Watch world's oldest pro bodybuilder
Each January, gyms overflow with fledgling fitness fanatics, eager to hone perfect six packs – or at least lose spare tires.
By February, those same wannabe gym rats are gone, worn out from their flirtation with exercise.
They should meet my dad, Jim Arrington. Since age 15, he’s been a dedicated bodybuilder. For more than half a century, he’s worked out at least three times a week.
Now, he’s in the 2017 edition of the Guinness Book of World Records as the world’s oldest professional bodybuilder.
His fitness accomplishments are inspirational – even on this Super Sunday celebrating a different muscle-fueled sport.
Jim doesn’t just pump iron; he competes and wins. In 2016, this great-grandfather won the International Federation of Body Builders Pittsburgh Pro Masters Championships, age 70 and up division, for his 16th career victory and first as a pro at the national level. He turned 84 the next day.
In Pittsburgh, Pa., hundreds of bodybuilders and fans cheered wildly as Jim posed on stage, flexing his pecs and biceps for the appreciative audience. He posed despite a left hip injury that made it painful to walk.
“He’s freaking awesome!” said Roxanne Edwards of Brooklyn, N.Y., herself an accomplished pro bodybuilder and physique competitor. “He’s a rock star. He walked out on that stage and did his thing. This is what it looks like when you never give up.”
That injury led to a hip replacement in November, but Jim was back working out two weeks later.
More seniors are bodybuilding and competing. According to Bodybuilding.com, mature bodybuilders – ages 50 and up – represent the second fastest-growing demographic for the sport, trailing only men ages 25 to 45.
“That’s my favorite group, age 70 and up,” said longtime promoter Gary Udit after the 2015 nationals. “That’s the one group that blows people away the most. They’re so remarkable.”
Such conditioning takes focus, drive and dedication, Udit said.
“The key to my success is being in the right place at the right time with the right attitude,” Jim told a television host in Pittsburgh. “Be positive, not negative. In anything, you score a lot of points with an upbeat frame of mind.”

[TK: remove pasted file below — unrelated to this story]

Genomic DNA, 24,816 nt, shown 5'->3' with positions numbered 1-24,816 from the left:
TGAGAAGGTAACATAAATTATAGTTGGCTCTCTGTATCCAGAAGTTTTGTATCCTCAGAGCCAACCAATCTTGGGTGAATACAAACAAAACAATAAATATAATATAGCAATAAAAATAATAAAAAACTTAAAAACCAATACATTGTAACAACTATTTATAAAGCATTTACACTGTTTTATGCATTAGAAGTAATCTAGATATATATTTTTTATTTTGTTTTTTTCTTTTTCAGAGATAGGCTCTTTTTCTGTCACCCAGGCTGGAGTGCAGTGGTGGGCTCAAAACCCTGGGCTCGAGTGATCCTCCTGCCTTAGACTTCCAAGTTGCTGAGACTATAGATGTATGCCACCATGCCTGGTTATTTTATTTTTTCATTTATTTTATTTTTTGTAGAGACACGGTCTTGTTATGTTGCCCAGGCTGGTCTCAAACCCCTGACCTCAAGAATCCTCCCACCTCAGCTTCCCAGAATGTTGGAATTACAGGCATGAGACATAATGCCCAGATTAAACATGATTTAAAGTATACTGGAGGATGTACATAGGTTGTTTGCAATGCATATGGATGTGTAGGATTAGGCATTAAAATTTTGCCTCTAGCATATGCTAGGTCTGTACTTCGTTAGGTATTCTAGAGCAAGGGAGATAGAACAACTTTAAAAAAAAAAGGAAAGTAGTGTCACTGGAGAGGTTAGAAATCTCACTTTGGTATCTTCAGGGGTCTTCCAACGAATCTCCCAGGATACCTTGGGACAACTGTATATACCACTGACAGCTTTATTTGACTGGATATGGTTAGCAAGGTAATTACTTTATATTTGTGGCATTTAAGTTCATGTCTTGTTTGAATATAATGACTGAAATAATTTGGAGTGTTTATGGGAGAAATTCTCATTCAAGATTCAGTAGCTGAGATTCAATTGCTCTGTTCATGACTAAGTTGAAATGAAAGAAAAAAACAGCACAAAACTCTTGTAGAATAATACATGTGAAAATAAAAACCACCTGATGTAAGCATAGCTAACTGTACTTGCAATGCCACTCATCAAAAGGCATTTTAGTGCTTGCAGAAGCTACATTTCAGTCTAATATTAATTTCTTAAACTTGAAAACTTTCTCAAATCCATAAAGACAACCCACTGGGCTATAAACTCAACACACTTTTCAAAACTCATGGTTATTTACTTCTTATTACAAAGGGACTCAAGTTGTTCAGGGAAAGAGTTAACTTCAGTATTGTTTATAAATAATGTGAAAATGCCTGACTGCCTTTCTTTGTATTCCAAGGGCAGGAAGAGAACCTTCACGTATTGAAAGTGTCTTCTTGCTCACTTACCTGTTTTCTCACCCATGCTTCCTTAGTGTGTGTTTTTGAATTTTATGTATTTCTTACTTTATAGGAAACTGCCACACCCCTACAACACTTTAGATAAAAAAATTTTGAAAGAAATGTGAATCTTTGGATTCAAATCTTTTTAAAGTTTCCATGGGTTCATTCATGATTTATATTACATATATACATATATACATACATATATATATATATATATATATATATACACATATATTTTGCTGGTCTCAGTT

That positive attitude has carried him a long way, in and out of the gym. A former salesman, he’s become a YouTube sensation with dozens of workout clips and interviews. Several videos have more than 100,000 views. His advice is relentlessly positive.
“I never say anything bad about another bodybuilder,” he says. “We’re all trying to do the same thing – get better. We want to be the best we can be, so why should I criticize? Instead, be supportive.”
Ironically, he retired in his early 60s from his day job because his bosses felt that younger salesmen made a stronger impression. That was OK with Jim; it meant more time to work out.
A sickly child with asthma, Jim discovered bodybuilding as a teenager. He saw the Charles Atlas muscle-building ads on the back of a magazine and that inspired him to take up weights.
“My nickname was Skinny Bones,” Jim recalls. “When I started working out, I was 5-foot-8 and weighed 115 pounds. I was 15 years old and a sophomore in high school. By college, I got up to 150 pounds.”
More than six decades later, he weighs just under 160 – all muscle, no fat.
His career as a competitive bodybuilder started late. Living in the bodybuilding haven of Venice Beach, he never felt he was “big” enough to go up against other regulars at the original Gold’s Gym, where he still works out.
That all changed in 1978. At age 45, Jim made his debut in the Mr. America Over 40 contest. Out of 15 participants, he won the title as “Most Muscular” and placed second overall.
Jim became a regular at Venice’s Muscle Beach contests, competing summer after summer. When Venice celebrated its 100th anniversary with a 2007 parade, Jim represented “Physical Culture” on the community’s official float.
Eventually, Jim stepped up to win national amateur competitions and earned “pro card” invitations. At age 83, he finally accepted.
Jason Ellis, a longtime fitness photographer, alerted Guinness to Jim’s record-setting potential and followed through with all the necessary documentation. Personally, he finds inspiration in Jim’s commitment and results.
“(Jim) is proof that it is never to late to start working out and taking care of your health,” Ellis says. “It will add quality and longevity to your life. The sooner you start, the better.”